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Mr. DINGELL. Mr. Chair, the definition of insanity is doing the same thing over and over again and expecting a different result each time. We have voted over 30 times to repeal the health care law. We have already voted on a number of provisions in the bill before us. Each time the Republican majority has forced through legislation with little to no bipartisan support and each time the Senate has refused to consider any one of those bills.
Where are the jobs bills? Where are the new ideas from the Republican majority? How much time have we wasted this Congress on legislation that will never be considered by the Senate and would never be signed by the President?
A partisan agenda is not what this country needs; what we need are investments in innovative technologies and sources of energy so America does not fall further behind countries such as China, Korea, Germany, and others
who are subsidizing innovative energy technology.
This bill and the bills we've already voted on this package are simply veto bait that does nothing to help working families, invest in innovative technology, or boost our manufacturing industry.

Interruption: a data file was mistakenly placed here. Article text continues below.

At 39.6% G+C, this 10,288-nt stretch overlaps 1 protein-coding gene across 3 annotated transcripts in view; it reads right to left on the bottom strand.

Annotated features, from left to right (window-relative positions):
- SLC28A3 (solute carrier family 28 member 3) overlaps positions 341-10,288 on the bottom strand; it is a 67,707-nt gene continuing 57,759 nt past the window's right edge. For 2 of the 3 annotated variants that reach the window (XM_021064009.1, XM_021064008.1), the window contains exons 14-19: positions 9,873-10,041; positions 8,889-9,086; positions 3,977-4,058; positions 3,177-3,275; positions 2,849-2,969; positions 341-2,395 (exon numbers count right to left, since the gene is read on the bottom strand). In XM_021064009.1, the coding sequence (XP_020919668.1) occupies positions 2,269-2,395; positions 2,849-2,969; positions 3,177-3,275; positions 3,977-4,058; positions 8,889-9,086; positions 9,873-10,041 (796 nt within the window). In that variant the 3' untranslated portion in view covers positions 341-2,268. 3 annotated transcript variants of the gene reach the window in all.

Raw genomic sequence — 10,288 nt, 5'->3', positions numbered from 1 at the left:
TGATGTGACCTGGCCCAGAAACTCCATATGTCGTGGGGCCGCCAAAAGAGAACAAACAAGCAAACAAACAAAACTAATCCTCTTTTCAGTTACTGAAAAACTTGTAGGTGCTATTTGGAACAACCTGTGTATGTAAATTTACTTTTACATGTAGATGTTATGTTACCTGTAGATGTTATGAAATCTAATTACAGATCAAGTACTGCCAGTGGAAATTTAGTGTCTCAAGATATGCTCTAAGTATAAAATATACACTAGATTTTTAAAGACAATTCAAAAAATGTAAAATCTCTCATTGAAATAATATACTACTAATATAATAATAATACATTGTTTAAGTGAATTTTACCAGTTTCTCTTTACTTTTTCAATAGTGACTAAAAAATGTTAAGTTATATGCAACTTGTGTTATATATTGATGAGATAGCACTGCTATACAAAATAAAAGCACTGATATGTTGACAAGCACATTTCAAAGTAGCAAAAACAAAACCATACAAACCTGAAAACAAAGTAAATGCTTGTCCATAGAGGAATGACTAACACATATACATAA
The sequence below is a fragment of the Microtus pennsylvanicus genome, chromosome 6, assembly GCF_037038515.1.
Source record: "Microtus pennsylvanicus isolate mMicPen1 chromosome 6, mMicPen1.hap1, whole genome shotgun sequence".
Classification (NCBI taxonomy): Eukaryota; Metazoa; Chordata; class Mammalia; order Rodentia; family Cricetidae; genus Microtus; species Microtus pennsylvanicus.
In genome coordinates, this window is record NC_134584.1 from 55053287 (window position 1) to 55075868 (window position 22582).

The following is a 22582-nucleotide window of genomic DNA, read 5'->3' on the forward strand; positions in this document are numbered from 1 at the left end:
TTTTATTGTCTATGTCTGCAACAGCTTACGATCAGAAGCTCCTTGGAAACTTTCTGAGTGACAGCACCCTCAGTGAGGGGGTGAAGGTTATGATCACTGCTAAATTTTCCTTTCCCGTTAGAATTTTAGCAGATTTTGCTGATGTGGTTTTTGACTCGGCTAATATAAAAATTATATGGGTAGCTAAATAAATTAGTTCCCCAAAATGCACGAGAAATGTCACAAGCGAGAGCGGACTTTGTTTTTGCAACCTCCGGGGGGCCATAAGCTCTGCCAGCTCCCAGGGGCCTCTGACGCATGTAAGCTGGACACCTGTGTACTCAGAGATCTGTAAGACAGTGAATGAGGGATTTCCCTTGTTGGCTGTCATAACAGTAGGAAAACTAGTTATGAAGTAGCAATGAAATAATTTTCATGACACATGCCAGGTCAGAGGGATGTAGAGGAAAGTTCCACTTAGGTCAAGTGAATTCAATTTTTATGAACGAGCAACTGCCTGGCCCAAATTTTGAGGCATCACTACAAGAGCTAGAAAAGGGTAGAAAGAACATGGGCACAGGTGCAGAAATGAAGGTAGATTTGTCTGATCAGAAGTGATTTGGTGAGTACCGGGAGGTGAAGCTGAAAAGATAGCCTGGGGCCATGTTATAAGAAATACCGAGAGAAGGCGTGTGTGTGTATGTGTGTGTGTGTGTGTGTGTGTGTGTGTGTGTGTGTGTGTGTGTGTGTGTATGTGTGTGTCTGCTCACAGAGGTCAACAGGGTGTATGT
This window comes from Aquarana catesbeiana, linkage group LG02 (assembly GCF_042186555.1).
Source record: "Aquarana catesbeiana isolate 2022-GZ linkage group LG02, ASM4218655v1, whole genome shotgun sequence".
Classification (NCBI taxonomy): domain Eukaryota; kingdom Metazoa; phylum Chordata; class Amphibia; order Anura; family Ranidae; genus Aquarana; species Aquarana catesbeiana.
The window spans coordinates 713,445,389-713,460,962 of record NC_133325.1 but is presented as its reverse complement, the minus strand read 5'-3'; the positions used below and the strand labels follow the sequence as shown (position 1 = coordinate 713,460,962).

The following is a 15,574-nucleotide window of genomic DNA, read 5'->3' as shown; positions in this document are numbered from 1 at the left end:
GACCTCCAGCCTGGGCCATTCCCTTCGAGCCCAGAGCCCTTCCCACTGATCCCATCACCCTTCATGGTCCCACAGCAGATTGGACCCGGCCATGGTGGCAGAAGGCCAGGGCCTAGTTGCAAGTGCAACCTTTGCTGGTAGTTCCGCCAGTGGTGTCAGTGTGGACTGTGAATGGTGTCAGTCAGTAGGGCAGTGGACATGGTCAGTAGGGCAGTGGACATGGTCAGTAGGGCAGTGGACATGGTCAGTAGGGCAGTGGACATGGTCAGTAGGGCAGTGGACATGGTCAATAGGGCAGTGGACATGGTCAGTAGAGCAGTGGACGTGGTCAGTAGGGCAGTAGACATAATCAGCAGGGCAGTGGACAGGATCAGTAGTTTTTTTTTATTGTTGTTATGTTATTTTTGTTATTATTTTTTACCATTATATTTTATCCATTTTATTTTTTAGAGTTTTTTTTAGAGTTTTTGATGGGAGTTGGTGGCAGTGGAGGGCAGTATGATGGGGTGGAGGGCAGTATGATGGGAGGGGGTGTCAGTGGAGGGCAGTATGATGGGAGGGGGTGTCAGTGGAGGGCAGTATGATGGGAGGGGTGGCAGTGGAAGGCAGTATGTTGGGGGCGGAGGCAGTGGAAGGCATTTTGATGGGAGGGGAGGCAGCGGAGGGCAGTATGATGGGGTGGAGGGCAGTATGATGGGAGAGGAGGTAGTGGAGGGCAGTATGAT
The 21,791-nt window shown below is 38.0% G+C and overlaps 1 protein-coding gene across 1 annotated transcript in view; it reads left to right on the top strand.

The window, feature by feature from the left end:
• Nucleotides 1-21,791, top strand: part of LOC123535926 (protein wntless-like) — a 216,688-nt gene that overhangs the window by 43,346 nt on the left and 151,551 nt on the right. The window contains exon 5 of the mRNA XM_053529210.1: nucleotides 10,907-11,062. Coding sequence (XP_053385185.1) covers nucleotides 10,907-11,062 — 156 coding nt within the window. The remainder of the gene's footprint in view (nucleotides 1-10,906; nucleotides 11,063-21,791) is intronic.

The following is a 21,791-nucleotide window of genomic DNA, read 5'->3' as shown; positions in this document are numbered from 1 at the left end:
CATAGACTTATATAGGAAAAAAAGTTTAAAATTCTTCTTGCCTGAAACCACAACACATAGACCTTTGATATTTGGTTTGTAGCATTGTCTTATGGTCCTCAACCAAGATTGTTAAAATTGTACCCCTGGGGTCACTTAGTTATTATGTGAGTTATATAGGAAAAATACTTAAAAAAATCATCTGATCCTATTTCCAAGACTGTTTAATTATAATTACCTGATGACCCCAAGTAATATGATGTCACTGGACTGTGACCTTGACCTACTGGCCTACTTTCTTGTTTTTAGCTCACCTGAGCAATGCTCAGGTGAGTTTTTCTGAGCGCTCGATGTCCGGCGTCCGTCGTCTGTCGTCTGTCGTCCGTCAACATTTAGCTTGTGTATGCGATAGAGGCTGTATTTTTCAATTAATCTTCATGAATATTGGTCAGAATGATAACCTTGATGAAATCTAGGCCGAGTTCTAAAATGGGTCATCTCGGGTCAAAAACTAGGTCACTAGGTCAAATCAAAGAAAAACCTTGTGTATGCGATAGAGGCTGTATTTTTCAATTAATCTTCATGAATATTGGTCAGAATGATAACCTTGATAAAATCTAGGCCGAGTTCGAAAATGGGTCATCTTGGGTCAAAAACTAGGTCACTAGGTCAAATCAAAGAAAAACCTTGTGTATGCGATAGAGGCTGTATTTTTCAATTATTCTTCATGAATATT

The majority of the bill before us today deals with the Clean Air Act. In passing the Clean Air Act Amendments of 1990, which a number of my Republican colleagues in this House cosponsored, the Energy and Commerce Committee held over 70 hearings during a 10 year period and 21 more during the 101st Congress. A total of seven House Committees participated in the Conference Committee. My point in saying all of this is that any changes to the Clean Air Act must include vigorous debate, not just with the people we agree with, but also those we disagree with. It must also include careful analysis of the Clean Air Act and what problems it creates and what this Committee and Congress should do about these problems. To my colleagues I would say if there is a problem, we should use the limited time we have to address the question of what are the problems and what are the alternatives or solutions.
Just because members disagree with some of the actions taken by the EPA recently doesn't mean we need to defund and dismantle the EPA. As I have said a number of times, the Clean Air Act alone has reduced key pollutants by 60 percent since 1970 while at the same time the economy grew by over 200 percent. We can maintain a healthful environment while creating jobs and growing businesses without going back to the days of un-drinkable water and unbreathable air.
We cannot simply be the House of ``no.'' We can and we must do better for the sake of our country. I must ask my Republican colleagues, is your priority this Congress to build partisan talking points or build a stronger American economy that can compete in the global economy of the 21st century? I hope it is the latter because I know I was elected to do the work of the people and I hope my colleagues on the other side of the aisle will start doing the same.
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